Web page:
Protesters angry over government-set gasoline prices spiking in Iran attacked hundreds of banks, police outposts and gas stations in the demonstrations, Tehran acknowledged Wednesday as its supreme leader alleged without evidence that a ``conspiracy'' involving the U.S. caused the unrest.
Supreme Leader Ayatollah Ali Khamenei made the comment while addressing members of the Revolutionary Guard's all-volunteer Basij force, which help put down the demonstrations. Meanwhile, one lawmaker was quoted as saying authorities arrested more than 7,000 people over the protests while a security official claimed demonstrators attempted to take over Iranian state television.
The remarks represent the latest swing in the response by Iran's Shiite theocracy to the protests, which has seen officials either downplay or demonize demonstrators. Unlike the 2009 Green Movement protests over Iran's disputed presidential election, or its 2017 economic protests, demonstrations this month rapidly turned violent within a day, showing the boiling anger of many as the country's economy struggles under renewed American sanctions.
Iran's government still hasn't offered any statistics on injuries, arrests or deaths in the protests and security crackdown that followed government-set gasoline prices rising Nov. 15. Amnesty International says it believes the violence killed at least 143 people, which Iran disputes without offering any evidence to support its claims.
In comments reported by state media, Khamenei said the Iranian people extinguished "a very dangerous deep conspiracy that cost so much money and effort." He praised the police, the Guard and the Basij for "entering the field and carrying out their task in a very difficult confrontation."
Khamenei, who has final say on all matters of state, described the protests as being orchestrated by "global arrogance," which he often uses to refer to the U.S., "and Zionists." He described America as seeing the price hikes as an "opportunity" to bring their "troops" to the field but the "move was destroyed by the people."
Wednesday marks the 40th anniversary of the creation of the Basij. Videos from the protest purport to show plainclothes Basij officials and others on motorcycles beating and detaining protesters.
Iranian President Hassan Rouhani, a relative moderate within Iran's ruling Shiite theocracy, similarly blamed America for the protests without offering evidence. He called violent protesters "mercenaries" and "hooligans," alleging the U.S. sent money over two years to spark the demonstrations.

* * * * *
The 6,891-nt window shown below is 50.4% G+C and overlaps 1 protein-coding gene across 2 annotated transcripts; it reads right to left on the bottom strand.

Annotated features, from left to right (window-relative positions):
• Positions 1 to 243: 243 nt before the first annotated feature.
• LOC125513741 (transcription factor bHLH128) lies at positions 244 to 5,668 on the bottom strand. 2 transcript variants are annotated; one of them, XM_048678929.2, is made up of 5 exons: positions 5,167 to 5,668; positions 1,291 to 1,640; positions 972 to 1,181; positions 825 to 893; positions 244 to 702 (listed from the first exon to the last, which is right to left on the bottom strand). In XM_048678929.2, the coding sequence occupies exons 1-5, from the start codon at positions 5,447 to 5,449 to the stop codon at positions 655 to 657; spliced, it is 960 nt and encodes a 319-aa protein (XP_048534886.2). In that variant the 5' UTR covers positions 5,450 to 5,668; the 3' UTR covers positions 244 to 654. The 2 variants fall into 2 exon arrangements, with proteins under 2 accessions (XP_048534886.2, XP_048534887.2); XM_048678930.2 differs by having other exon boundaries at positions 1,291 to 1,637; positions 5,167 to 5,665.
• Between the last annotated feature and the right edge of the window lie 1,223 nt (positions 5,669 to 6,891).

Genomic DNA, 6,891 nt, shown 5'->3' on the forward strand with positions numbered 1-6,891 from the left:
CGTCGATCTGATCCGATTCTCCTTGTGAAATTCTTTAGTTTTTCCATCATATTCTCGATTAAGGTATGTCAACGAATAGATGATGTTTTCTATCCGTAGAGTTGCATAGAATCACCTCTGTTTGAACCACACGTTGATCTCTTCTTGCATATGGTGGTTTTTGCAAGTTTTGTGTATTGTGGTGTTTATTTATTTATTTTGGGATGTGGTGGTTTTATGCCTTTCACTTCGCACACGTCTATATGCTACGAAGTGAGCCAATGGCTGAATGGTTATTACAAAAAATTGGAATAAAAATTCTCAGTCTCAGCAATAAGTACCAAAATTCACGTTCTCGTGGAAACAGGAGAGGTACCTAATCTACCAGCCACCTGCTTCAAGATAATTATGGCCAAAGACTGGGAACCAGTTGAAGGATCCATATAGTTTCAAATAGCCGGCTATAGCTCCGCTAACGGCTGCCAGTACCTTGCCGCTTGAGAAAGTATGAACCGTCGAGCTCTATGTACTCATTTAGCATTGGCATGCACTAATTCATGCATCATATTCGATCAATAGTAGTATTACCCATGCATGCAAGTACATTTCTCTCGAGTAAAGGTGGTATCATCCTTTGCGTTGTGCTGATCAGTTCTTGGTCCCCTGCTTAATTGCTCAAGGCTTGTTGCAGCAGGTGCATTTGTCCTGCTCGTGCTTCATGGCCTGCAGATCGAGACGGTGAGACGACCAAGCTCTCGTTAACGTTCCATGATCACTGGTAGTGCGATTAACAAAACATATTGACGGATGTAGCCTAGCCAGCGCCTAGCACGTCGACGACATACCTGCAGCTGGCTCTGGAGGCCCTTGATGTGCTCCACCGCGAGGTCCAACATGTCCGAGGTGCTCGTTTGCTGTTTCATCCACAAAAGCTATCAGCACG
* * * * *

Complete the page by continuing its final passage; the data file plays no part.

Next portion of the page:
"We achieved a great national victory against superpowers," Rouhani said. "This great epic shows the power of our people."
Late on Wednesday, the state-run IRNA news agency quoted Iran's Intelligence Ministry claiming that it arrested eight people who it described as receiving CIA training abroad to be "citizen reporters." The ministry alleged those arrested received instructions to participate in the unrest and make detailed reports, including pictures.
"Six of these people were arrested while attending riots and executing intelligence services' orders," the ministry said.
Farsi-language satellite channels abroad have aired video from the protests nonstop, relying on images sent to them by Iranians they refer to as "citizen reporters." U.S. Secretary of State Mike Pompeo said Tuesday the State Department had received nearly 20,000 messages, pictures and videos sent from Iran of the protests and the security force crackdown that followed via a channel it set up on the encrypted message app Telegram widely used by Iranians.
Meanwhile, the moderate news website Entekhab quoted Hossein Naghavi Hosseini, a member of parliament's national security and foreign policy committee, as saying more than 7,000 people had been arrested in the demonstrations. He did not elaborate.
Interior Minister Abdolreza Rahmani Fazli also claimed in an interview late Tuesday on state television that "some 500 people" tried to storm Iran's state television offices. He did not elaborate and no protests had been previously reported in the northern Tehran neighborhood home to the state broadcaster.
Fazli also estimated as many as 200,000 people took part in the demonstrations, higher than previous claims. He said demonstrators damaged over 50 police stations, as well as 34 ambulances, 731 banks and 70 gas stations in the country.
"We have individuals who were killed by knives, shotguns and fires," he said, without offering a casualty figure.
Starting Nov. 16, Iran shut down the internet across the country, limiting communications with the outside world. That made determining the scale and longevity of the protests incredibly difficult. While home and office internet have been restored, access on mobile phones had remained rare until Wednesday night. Reports suggested users regained mobile internet access in Tehran and eight other provinces.
The gasoline price hike came as Iran's 80 million people have already seen their savings dwindle and jobs scarce under crushing U.S. sanctions. President Donald Trump imposed them in the aftermath of unilaterally withdrawing America from Tehran's nuclear deal with world powers. Iran meanwhile has begun breaking stockpile, centrifuge and enrichment limits set by the accord to pressure Europe into giving it a way to sell its crude oil abroad despite U.S. sanctions.